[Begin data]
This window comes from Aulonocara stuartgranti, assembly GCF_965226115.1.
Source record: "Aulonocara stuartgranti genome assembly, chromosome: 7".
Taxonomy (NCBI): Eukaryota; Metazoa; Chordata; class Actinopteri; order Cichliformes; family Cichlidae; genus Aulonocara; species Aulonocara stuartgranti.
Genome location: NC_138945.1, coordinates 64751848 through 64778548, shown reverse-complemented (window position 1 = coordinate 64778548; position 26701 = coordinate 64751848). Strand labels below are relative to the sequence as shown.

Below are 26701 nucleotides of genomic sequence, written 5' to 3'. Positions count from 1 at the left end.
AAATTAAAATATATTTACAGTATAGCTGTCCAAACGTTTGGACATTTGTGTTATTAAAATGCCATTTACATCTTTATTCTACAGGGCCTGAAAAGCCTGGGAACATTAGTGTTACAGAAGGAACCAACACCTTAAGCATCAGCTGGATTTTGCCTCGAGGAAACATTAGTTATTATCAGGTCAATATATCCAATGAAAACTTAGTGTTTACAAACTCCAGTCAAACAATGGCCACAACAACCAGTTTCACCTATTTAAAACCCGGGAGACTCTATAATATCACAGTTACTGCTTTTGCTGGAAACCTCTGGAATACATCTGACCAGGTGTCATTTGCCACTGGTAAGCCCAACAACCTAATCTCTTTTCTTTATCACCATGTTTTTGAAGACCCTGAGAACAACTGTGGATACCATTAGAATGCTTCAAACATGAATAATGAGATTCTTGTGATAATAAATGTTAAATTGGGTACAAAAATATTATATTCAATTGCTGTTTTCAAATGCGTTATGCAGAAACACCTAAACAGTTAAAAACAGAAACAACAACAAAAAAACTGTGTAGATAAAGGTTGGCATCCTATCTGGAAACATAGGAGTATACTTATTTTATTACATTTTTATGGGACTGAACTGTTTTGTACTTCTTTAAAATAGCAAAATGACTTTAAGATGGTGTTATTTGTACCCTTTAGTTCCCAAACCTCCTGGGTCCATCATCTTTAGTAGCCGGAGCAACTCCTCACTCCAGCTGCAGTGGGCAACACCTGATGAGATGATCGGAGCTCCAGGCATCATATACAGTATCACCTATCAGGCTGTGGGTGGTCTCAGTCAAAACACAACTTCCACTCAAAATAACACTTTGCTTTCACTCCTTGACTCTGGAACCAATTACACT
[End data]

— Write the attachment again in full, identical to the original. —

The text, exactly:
This window comes from Aulonocara stuartgranti, assembly GCF_965226115.1.
Source record: "Aulonocara stuartgranti genome assembly, chromosome: 7".
Taxonomy (NCBI): Eukaryota; Metazoa; Chordata; class Actinopteri; order Cichliformes; family Cichlidae; genus Aulonocara; species Aulonocara stuartgranti.
Genome location: NC_138945.1, coordinates 64751848 through 64778548, shown reverse-complemented (window position 1 = coordinate 64778548; position 26701 = coordinate 64751848). Strand labels below are relative to the sequence as shown.

Below are 26701 nucleotides of genomic sequence, written 5' to 3'. Positions count from 1 at the left end.
AAATTAAAATATATTTACAGTATAGCTGTCCAAACGTTTGGACATTTGTGTTATTAAAATGCCATTTACATCTTTATTCTACAGGGCCTGAAAAGCCTGGGAACATTAGTGTTACAGAAGGAACCAACACCTTAAGCATCAGCTGGATTTTGCCTCGAGGAAACATTAGTTATTATCAGGTCAATATATCCAATGAAAACTTAGTGTTTACAAACTCCAGTCAAACAATGGCCACAACAACCAGTTTCACCTATTTAAAACCCGGGAGACTCTATAATATCACAGTTACTGCTTTTGCTGGAAACCTCTGGAATACATCTGACCAGGTGTCATTTGCCACTGGTAAGCCCAACAACCTAATCTCTTTTCTTTATCACCATGTTTTTGAAGACCCTGAGAACAACTGTGGATACCATTAGAATGCTTCAAACATGAATAATGAGATTCTTGTGATAATAAATGTTAAATTGGGTACAAAAATATTATATTCAATTGCTGTTTTCAAATGCGTTATGCAGAAACACCTAAACAGTTAAAAACAGAAACAACAACAAAAAAACTGTGTAGATAAAGGTTGGCATCCTATCTGGAAACATAGGAGTATACTTATTTTATTACATTTTTATGGGACTGAACTGTTTTGTACTTCTTTAAAATAGCAAAATGACTTTAAGATGGTGTTATTTGTACCCTTTAGTTCCCAAACCTCCTGGGTCCATCATCTTTAGTAGCCGGAGCAACTCCTCACTCCAGCTGCAGTGGGCAACACCTGATGAGATGATCGGAGCTCCAGGCATCATATACAGTATCACCTATCAGGCTGTGGGTGGTCTCAGTCAAAACACAACTTCCACTCAAAATAACACTTTGCTTTCACTCCTTGACTCTGGAACCAATTACACT